Surveying the Skies: How Astronomers Map the Universe

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Springer, Jun 17, 2016 - Science - 187 pages
Since the time of Galileo, astronomy has been driven by technological innovation. With each major advance has come the opportunity and enthusiasm to survey the sky in a way that was not possible before. It is these surveys of discovery that are the subject of this book.
In the first few chapters the author discusses what astronomers learned from visible-light surveys, first with the naked eye, then using telescopes in the seventeenth century, and photography in the nineteenth century. He then moves to the second half of the twentieth century when the skies started to be swept by radio, infrared, ultraviolet, x-ray and gamma ray telescopes, many of which had to be flown in satellites above the Earth’s atmosphere. These surveys led to the discovery of pulsars, quasars, molecular clouds, protostars, bursters, and black holes.

He then returns to Earth to describe several currently active large-scale projects that methodically collect images, photometry and spectra that are then stored in vast publicly-accessible databases. Dr. Wynn-Williams also describes several recent “microsurveys” – detailed studies of small patches of sky that have led to major advances in our understanding of cosmology and exoplanets.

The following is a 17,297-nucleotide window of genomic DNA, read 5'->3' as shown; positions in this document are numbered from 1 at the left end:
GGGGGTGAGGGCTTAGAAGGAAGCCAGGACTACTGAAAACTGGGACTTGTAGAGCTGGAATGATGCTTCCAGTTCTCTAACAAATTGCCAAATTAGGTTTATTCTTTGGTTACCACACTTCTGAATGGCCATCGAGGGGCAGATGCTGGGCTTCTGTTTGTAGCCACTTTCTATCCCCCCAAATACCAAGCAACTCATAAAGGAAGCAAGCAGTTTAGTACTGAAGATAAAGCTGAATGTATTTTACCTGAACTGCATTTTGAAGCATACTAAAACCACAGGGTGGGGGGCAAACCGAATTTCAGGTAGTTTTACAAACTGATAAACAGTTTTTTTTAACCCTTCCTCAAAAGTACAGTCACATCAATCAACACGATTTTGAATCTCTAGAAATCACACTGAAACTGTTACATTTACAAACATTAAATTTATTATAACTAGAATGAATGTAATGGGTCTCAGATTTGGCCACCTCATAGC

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Contents

1 Introduction
1
2 The Naked Eye Era
6
3 The Telescope Era
21
4 The Photography Era
37
5 Radio Surveys
47
6 Infrared Surveys
69
7 The Cosmic Microwave Background
87
8 Ultraviolet Surveys
97
10 Gamma Ray Surveys
117
11 Space Astrometry
128
12 The CCD Era
135
13 Microsurveys
146
14 Accessing Astronomy Surveys
165
Appendices
167
Index
182
Copyright

9 Xray Surveys
104

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About the author (2016)

Born in London, Gareth Wynn-Williams received his BA and PhD degrees in physics from the University of Cambridge, specializing in radio astronomy. He then switched wavelength to spend two years doing postdoctoral research with the infrared astronomy group at Caltech. He held a faculty teaching position at the Cavendish Laboratory in Cambridge University for five years before taking up a professorship at the University of Hawaii in 1978, where he remained until he retired in 2012. His research focus throughout his career has been interstellar matter in the Milky Way and in other galaxies.

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